1,500HP— Hidden In Plain Sight

Josh Ewing’s Rowdy, Single Turbo, 48RE-Swapped ’05 Dodge

Life turned out very differently for this ’05 Dodge Ram 3500 than its original owner probably assumed it would. It still has very low miles on the odometer given its age, but the bright red four-door sports a 6.7L Cummins now, has been 48RE-swapped, and makes five times the horsepower it did when it left the factory. After bringing his spotless, bone-stock, 89,000-mile third-gen home from California five years ago, Josh Ewing quickly made the truck his own. For an Indiana power junkie that meant installing a Smarty tuner and a dual disc clutch right off the bat—which was soon followed by 150-percent over injectors and all the rest of it.

Chucking the original 5.9L common-rail is easy when you’ve got a 6.7L Cummins from Wagler Competition Products for a replacement. Good friends with the Odon, Indiana company, Josh Ewing settled on a build that entailed a fire-ringed block and head, a Gridlock girdle from Bean Machine with ARP main studs, Wagler’s Streetfighter forged-steel rods with ARP ½-inch rod bolts, wide bowl 0.020-inch over QSB factory pistons, and a factory 6.7L cam.
Sparing little expense on the cylinder head, Josh had the folks at Wagler do it up right. After receiving extensive porting, grooves were cut to accept fire-rings, hardened valve seats were installed, and Inconel intake and exhaust valves got the nod for their ability to stand up to excessive heat. Other valvetrain upgrades included Manton 105-lb valve springs and extreme duty 9/16-inch pushrods, while ARP Custom Age 625+ head studs anchor the head to the block. The side-draft intake is a billet, one-off piece from Wagler, which called for the removal of the head’s factory intake shelf.

Finally, with the diesel drag racing scene becoming more and more serious—and having attended a few Streetcar Takeovers—Josh made the decision to go all-in. A built 6.7L, big fuel, a bit of nitrous, a 48RE with a full manual valve body, and 1,500 hp says he’s ready for a 5-second timeslip at the track. In fact, as you’re reading this he’s prepping the truck to run the 5.90 Index class, one of the most exciting eighth-mile categories on the Outlaw Diesel Super Series circuit. Luckily for Josh and his future racing endeavors, some of the best names in the business have contributed to his build…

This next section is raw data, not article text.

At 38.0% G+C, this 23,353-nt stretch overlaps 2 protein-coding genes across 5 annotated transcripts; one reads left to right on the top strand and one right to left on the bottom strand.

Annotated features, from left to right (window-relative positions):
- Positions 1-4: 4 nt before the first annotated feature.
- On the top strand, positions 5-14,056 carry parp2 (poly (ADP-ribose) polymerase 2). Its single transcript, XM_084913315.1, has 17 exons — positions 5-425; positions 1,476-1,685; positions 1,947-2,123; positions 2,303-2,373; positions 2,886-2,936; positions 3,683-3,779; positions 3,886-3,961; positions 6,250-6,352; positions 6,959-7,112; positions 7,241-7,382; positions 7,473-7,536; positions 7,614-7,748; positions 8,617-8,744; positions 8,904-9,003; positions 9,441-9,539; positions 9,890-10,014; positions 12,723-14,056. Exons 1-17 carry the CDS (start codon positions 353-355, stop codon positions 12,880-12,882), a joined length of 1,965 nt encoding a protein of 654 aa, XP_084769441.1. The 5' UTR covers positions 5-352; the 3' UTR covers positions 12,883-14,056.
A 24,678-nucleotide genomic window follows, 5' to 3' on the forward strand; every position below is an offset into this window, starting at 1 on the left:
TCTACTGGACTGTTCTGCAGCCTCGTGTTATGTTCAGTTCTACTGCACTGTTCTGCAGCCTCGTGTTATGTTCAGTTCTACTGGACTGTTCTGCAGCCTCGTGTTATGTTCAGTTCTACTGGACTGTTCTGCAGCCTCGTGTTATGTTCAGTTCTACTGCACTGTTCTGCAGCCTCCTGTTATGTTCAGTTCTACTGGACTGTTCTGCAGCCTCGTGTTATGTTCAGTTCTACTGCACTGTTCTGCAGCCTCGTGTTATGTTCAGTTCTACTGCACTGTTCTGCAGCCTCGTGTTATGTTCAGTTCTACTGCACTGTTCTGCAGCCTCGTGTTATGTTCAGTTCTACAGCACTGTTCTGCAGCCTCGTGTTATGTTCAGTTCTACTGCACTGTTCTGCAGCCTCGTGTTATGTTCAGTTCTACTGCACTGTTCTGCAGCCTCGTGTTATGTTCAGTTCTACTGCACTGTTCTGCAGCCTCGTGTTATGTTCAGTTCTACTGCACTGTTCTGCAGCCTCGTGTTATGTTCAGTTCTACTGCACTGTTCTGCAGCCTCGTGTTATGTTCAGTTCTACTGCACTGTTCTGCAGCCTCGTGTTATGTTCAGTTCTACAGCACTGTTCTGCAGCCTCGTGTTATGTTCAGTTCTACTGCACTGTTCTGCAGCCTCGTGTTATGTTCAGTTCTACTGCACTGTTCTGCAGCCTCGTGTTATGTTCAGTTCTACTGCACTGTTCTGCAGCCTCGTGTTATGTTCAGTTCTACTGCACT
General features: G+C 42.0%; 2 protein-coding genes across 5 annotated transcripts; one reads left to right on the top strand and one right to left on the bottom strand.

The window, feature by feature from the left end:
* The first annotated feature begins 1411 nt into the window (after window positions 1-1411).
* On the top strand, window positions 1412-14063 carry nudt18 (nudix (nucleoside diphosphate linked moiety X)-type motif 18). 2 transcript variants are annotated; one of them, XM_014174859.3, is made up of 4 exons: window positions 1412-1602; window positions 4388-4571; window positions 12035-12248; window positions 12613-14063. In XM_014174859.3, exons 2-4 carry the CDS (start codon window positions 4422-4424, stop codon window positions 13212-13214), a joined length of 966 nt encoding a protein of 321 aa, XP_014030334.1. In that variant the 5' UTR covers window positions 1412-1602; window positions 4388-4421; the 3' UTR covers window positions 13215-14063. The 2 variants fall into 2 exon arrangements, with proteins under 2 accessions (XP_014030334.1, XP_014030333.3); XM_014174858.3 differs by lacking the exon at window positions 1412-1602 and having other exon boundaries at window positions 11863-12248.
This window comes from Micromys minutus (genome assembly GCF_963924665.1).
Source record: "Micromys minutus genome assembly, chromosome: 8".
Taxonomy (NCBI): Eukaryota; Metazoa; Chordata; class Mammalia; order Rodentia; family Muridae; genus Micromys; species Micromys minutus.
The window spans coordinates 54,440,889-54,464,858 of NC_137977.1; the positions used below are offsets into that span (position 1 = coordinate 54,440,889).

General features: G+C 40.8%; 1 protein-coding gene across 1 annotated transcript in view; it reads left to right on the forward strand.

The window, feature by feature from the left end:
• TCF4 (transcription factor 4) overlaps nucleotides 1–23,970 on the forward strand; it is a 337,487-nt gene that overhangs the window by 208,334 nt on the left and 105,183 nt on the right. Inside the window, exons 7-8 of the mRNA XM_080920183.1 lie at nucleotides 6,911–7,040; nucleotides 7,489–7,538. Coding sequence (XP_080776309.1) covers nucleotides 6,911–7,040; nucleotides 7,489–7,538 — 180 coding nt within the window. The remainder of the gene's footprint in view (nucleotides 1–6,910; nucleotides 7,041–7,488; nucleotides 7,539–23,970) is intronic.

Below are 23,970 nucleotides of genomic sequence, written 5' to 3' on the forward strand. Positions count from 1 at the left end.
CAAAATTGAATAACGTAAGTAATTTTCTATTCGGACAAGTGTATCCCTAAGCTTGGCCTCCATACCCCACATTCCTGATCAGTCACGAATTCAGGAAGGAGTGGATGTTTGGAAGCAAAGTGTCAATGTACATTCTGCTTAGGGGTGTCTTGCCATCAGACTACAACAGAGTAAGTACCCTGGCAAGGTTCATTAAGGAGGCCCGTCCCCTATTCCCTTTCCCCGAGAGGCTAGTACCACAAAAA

Wagler-Built 6.7L Cummins

Being that Josh is geographically located just down the road from Wagler Competition Products, one of the premier machine shops and engine builders in the game, it didn’t take long to decide who he wanted to piece together his race-ready long-block. Wagler delivered by machining both the block and head to accept fire-rings, anchoring the crank in place via Bean Machine’s gridlock girdle and ARP main studs, installing a set of Streetfighter forged connecting rods, ARP rod bolts, and 0.020-inch over QSB pistons. The cylinder head, also fire-ringed, was treated to considerable CNC porting, equipped with hardened valve seats, Inconel intake and exhaust valves, 105-lb Manton valve springs, and fastens to the block by way of ARP Custom Age 625+ head studs.

If you guessed big single and nitrous, you’re right—and the lone charger that feeds Josh’s 6.7L is downright serious. An 88mm version of Garrett’s GTX5533R GEN II, it makes use of a 1.24 A/R non-divided turbine housing and bolts to a T6 Steed Speed exhaust manifold. On fuel, the big Garrett produces 55 to 60 psi of boost, with drive pressure peaking lower than 1:1. Also notice the heat-wrapped downpipe, which feeds the 7-inch diameter stack in the hood.
Matching big fuel with big air, Josh reached out to S&S Diesel Motorsport for a pair of the company’s 12mm CP3’s and a set of 300-percent over injectors. The stroker pumps have no issue maintaining 28,000 psi worth of rail pressure, and a tune from Firepunk Diesel’s Lavon Miller that calls for just 1,600 microseconds of duration generates roughly 1,500 hp at the wheels. The factory CM848 ECM is tuned via HP Tuners software.

2 CP3’s & 300-Percent Overs

With big horsepower in mind, Josh reached out to another Indiana-based company, S&S Diesel Motorsport, for his injection system needs. The two 12mm CP3’s he decided to go with have proven more than overkill, easily sharing the workload and combining to feed a steady 28,000 psi to the ported rail and ultimately the 300-percent over injectors. On the low-pressure side of the fuel equation, a 290-gph FASS Titanium signature series system supplies the CP3’s with 18-psi of pressure. It pulls fuel from a dual-feed Bean Machine sump in the factory tank, while a fuel distribution block from Fleece Performance Engineering does away with the OEM fuel filter under the hood.

At the rearmost crossmember, you’ll find Josh’s low-pressure fuel supply system: a 290-gph Titanium signature series system from FASS. It pulls fuel from a Bean Machine dual-feed sump in the factory tank, and -8 AN braided stainless fuel hose ensures the CP3’s see 18-psi of supply pressure at all times.
Believe it or not, the rear AAM 1150 is the same one that left the factory a decade and a half ago. The same goes for the AAM 925 up front. Both solid axles have never been touched. The suspension, however, has been altered both front and rear. Out back, a reverse leveling kit and drop shackles have been added, and all but two leaf springs remain on each side. In the front, both KORE coils have been cut down.